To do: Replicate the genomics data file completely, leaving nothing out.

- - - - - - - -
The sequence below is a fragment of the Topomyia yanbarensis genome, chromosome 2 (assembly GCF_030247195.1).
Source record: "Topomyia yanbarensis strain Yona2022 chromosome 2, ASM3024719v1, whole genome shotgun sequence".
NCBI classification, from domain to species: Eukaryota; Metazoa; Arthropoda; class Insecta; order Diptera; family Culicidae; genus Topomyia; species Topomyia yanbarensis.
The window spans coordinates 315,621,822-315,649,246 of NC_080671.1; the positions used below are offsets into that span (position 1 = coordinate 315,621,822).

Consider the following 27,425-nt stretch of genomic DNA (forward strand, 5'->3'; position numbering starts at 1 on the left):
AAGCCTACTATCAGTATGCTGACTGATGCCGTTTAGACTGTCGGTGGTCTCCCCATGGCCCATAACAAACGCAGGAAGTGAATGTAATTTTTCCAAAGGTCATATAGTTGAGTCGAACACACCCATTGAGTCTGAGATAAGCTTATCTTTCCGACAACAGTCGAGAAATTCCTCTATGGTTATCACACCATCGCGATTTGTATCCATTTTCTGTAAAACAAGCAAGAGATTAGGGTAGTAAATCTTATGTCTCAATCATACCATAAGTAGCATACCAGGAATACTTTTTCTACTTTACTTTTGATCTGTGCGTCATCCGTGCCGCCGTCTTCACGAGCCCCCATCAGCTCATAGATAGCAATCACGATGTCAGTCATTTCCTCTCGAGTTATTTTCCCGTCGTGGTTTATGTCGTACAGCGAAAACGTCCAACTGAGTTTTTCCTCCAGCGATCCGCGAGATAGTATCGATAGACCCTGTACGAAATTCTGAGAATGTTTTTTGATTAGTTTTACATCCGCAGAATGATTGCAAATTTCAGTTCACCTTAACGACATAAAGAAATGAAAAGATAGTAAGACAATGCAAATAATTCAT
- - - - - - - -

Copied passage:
The sequence below is a fragment of the Topomyia yanbarensis genome, chromosome 2 (assembly GCF_030247195.1).
Source record: "Topomyia yanbarensis strain Yona2022 chromosome 2, ASM3024719v1, whole genome shotgun sequence".
NCBI classification, from domain to species: Eukaryota; Metazoa; Arthropoda; class Insecta; order Diptera; family Culicidae; genus Topomyia; species Topomyia yanbarensis.
The window spans coordinates 315,621,822-315,649,246 of NC_080671.1; the positions used below are offsets into that span (position 1 = coordinate 315,621,822).

Consider the following 27,425-nt stretch of genomic DNA (forward strand, 5'->3'; position numbering starts at 1 on the left):
AAGCCTACTATCAGTATGCTGACTGATGCCGTTTAGACTGTCGGTGGTCTCCCCATGGCCCATAACAAACGCAGGAAGTGAATGTAATTTTTCCAAAGGTCATATAGTTGAGTCGAACACACCCATTGAGTCTGAGATAAGCTTATCTTTCCGACAACAGTCGAGAAATTCCTCTATGGTTATCACACCATCGCGATTTGTATCCATTTTCTGTAAAACAAGCAAGAGATTAGGGTAGTAAATCTTATGTCTCAATCATACCATAAGTAGCATACCAGGAATACTTTTTCTACTTTACTTTTGATCTGTGCGTCATCCGTGCCGCCGTCTTCACGAGCCCCCATCAGCTCATAGATAGCAATCACGATGTCAGTCATTTCCTCTCGAGTTATTTTCCCGTCGTGGTTTATGTCGTACAGCGAAAACGTCCAACTGAGTTTTTCCTCCAGCGATCCGCGAGATAGTATCGATAGACCCTGTACGAAATTCTGAGAATGTTTTTTGATTAGTTTTACATCCGCAGAATGATTGCAAATTTCAGTTCACCTTAACGACATAAAGAAATGAAAAGATAGTAAGACAATGCAAATAATTCAT